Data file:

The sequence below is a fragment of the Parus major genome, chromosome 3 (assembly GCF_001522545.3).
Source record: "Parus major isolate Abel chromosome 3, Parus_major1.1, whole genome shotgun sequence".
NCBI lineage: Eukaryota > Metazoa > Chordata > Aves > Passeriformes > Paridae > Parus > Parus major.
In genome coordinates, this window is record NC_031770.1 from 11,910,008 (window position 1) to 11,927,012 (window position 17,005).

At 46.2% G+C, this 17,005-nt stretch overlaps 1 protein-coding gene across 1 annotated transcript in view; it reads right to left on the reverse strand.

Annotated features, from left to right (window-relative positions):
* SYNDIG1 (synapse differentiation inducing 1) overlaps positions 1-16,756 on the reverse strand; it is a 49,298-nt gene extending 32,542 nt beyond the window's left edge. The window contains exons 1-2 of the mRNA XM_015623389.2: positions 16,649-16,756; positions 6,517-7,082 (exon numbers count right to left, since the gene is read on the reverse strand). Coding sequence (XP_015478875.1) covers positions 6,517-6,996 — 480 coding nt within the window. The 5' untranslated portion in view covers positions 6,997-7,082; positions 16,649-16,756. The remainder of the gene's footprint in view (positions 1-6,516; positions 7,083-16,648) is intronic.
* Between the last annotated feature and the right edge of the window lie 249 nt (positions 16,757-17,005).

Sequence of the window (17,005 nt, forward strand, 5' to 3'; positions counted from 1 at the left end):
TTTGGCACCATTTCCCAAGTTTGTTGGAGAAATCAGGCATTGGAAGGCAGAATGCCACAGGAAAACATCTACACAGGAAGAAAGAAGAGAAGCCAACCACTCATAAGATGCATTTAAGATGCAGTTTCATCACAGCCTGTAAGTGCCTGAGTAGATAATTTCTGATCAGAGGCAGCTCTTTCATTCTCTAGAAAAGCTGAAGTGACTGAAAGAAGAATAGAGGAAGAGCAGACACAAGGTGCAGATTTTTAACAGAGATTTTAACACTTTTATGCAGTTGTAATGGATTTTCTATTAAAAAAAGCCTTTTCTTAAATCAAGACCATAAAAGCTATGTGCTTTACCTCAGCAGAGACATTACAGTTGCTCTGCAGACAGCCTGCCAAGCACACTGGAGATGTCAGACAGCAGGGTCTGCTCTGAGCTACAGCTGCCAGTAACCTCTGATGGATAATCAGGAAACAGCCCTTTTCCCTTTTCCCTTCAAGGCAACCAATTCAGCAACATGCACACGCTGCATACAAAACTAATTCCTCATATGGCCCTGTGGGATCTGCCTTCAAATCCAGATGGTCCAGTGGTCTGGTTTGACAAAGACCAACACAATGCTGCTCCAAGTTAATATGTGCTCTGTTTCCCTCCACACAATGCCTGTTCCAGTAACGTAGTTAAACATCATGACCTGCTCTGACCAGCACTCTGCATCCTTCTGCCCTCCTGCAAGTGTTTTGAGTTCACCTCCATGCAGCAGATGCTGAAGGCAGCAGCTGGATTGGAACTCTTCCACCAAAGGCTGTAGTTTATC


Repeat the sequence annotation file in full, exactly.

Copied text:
The sequence below is a fragment of the Parus major genome, chromosome 3 (assembly GCF_001522545.3).
Source record: "Parus major isolate Abel chromosome 3, Parus_major1.1, whole genome shotgun sequence".
NCBI lineage: Eukaryota > Metazoa > Chordata > Aves > Passeriformes > Paridae > Parus > Parus major.
In genome coordinates, this window is record NC_031770.1 from 11,910,008 (window position 1) to 11,927,012 (window position 17,005).

At 46.2% G+C, this 17,005-nt stretch overlaps 1 protein-coding gene across 1 annotated transcript in view; it reads right to left on the reverse strand.

Annotated features, from left to right (window-relative positions):
* SYNDIG1 (synapse differentiation inducing 1) overlaps positions 1-16,756 on the reverse strand; it is a 49,298-nt gene extending 32,542 nt beyond the window's left edge. The window contains exons 1-2 of the mRNA XM_015623389.2: positions 16,649-16,756; positions 6,517-7,082 (exon numbers count right to left, since the gene is read on the reverse strand). Coding sequence (XP_015478875.1) covers positions 6,517-6,996 — 480 coding nt within the window. The 5' untranslated portion in view covers positions 6,997-7,082; positions 16,649-16,756. The remainder of the gene's footprint in view (positions 1-6,516; positions 7,083-16,648) is intronic.
* Between the last annotated feature and the right edge of the window lie 249 nt (positions 16,757-17,005).

Sequence of the window (17,005 nt, forward strand, 5' to 3'; positions counted from 1 at the left end):
TTTGGCACCATTTCCCAAGTTTGTTGGAGAAATCAGGCATTGGAAGGCAGAATGCCACAGGAAAACATCTACACAGGAAGAAAGAAGAGAAGCCAACCACTCATAAGATGCATTTAAGATGCAGTTTCATCACAGCCTGTAAGTGCCTGAGTAGATAATTTCTGATCAGAGGCAGCTCTTTCATTCTCTAGAAAAGCTGAAGTGACTGAAAGAAGAATAGAGGAAGAGCAGACACAAGGTGCAGATTTTTAACAGAGATTTTAACACTTTTATGCAGTTGTAATGGATTTTCTATTAAAAAAAGCCTTTTCTTAAATCAAGACCATAAAAGCTATGTGCTTTACCTCAGCAGAGACATTACAGTTGCTCTGCAGACAGCCTGCCAAGCACACTGGAGATGTCAGACAGCAGGGTCTGCTCTGAGCTACAGCTGCCAGTAACCTCTGATGGATAATCAGGAAACAGCCCTTTTCCCTTTTCCCTTCAAGGCAACCAATTCAGCAACATGCACACGCTGCATACAAAACTAATTCCTCATATGGCCCTGTGGGATCTGCCTTCAAATCCAGATGGTCCAGTGGTCTGGTTTGACAAAGACCAACACAATGCTGCTCCAAGTTAATATGTGCTCTGTTTCCCTCCACACAATGCCTGTTCCAGTAACGTAGTTAAACATCATGACCTGCTCTGACCAGCACTCTGCATCCTTCTGCCCTCCTGCAAGTGTTTTGAGTTCACCTCCATGCAGCAGATGCTGAAGGCAGCAGCTGGATTGGAACTCTTCCACCAAAGGCTGTAGTTTATC